Speaking of chilly evenings, here's the latest weather report: It's been warmer during the daytime lately. Probably in the mid-70s. Might even reach 80 by Sunday. The evenings are a different matter, however. We routinely see lows in the high 40s or low 50s. However, that is definitely not a bad thing. Makes sleeping nice and cozy. Shorts and sandals during the day, comforters and quilts at night. What could be better?
On Wednesday we celebrated being at the marina for 1 week by going up to the palapa and watching the regular Wednesday night blues jam. Well, our 1 week anniversary wasn't really why we went. Actually it's because it's about the only night life that happens out here on La Isla so pretty much everyone here goes.
It's normally a pretty laid back place with a little jazz in the background, serving coffee and pastries, etc. But on Wednesday night it comes alive. Cruisers and hotel guests fill up all the tables. The kitchen cooks burgers and fries and BBQ ribs and buffalo wings and nachos. A liter of draft beer goes for $25 pesos (~$1.83 for a LITER!). The band is made up of cruisers and is pretty darn good.
The really nice thing about this little hoedown is that it starts about 5:00. Might even be 4:00 but I couldn't say for sure. So, by 8:00, it's all over. Everyone has had enough to drink and eat, listened to lots of music and, if the spirit moved, shook their booty plenty. The standard line is that 9:00 is the cruisers' midnight and that's not far off. For us, it means we can have a full night out and still get back to the boat with plenty of time to watch an episode each of Tales of the Gold Monkey and The Wire. And still get to bed well before 11:00. Life is good.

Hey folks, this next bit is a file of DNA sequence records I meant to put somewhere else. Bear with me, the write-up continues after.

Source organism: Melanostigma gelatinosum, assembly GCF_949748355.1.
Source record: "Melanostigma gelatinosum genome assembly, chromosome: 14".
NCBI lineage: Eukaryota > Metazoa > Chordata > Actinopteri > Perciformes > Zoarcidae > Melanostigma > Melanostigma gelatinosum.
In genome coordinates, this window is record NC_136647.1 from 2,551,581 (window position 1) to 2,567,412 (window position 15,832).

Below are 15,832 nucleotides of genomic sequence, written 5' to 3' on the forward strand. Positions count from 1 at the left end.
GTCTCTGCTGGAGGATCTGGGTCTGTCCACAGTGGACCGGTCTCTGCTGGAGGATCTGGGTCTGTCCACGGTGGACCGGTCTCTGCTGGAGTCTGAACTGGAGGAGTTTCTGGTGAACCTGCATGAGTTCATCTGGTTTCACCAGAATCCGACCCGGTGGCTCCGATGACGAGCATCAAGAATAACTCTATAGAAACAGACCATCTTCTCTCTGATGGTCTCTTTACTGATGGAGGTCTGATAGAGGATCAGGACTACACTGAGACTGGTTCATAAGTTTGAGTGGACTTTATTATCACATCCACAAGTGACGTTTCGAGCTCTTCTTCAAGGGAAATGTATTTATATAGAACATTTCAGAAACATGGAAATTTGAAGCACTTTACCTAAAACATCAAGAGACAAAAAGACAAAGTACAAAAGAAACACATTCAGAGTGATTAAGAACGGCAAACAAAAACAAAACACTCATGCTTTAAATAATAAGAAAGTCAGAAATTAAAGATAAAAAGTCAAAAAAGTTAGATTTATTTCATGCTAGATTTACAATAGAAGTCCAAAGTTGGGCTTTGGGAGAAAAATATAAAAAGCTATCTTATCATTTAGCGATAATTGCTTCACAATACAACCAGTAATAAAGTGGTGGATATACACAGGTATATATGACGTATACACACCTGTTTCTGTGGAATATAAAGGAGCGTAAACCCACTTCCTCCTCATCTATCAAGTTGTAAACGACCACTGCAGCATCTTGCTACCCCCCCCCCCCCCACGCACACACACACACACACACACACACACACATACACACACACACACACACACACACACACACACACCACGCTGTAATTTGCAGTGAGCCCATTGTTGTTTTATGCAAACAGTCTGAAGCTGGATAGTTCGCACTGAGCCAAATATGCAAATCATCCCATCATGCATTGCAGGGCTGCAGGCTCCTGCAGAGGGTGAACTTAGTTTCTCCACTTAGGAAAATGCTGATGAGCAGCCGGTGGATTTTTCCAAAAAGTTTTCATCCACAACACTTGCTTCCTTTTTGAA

Today, we took the bus down to the mercado in Centro, the old part of town.
Our goal was to buy some fabric at one of the two fabric stores we'd spotted on an earlier foray. We realized that we were running very short on cloth napkins so Lulu wanted fabric to make some more. From the mercado we decided to walk along the malecón to Carlos and Lucia's where we planned to have Cuban sandwiches for lunch. That turned out to be quite a walk. We had covered 6.5 miles by the time we reached the restaurant. Sitting down and having a brew felt really good.
I've read a lot of detective-type books over the years that were set in the southern US states. Naturally, the ones set in Florida occasionally mention Cuban sandwiches. Always on the prowl for good eats, I've always wanted to try one on for size. I had one in Salem (OR) once but it was just a ham and cheese sandwich on something like pancetta that was then squished flat. Tasted OK but was it authentic? I assumed not. Our sandwiches today were shredded chicken in a mild red sauce, ham, melted cheese, lettuce, onion, tomato, peppers and something that tasted a lot like chilli-pickle.
It was served on the same kind of bread they use for tortas. With fries on the side. It was very good. I didn't take a photo because, it didn't really look all that different from any other big sandwich you'd get at any decent restaurant. Tasted mighty good, though.
In order to make sure we had enough room to eat gumbo later tonight, we walked the rest of the way back to the marina, a total trip of around 8.7 miles. So, all of you who are familiar with Mazatlán, there it is: we walked from Centro to La Isla Marina at Marina Mazatlán. Not too shabby, eh?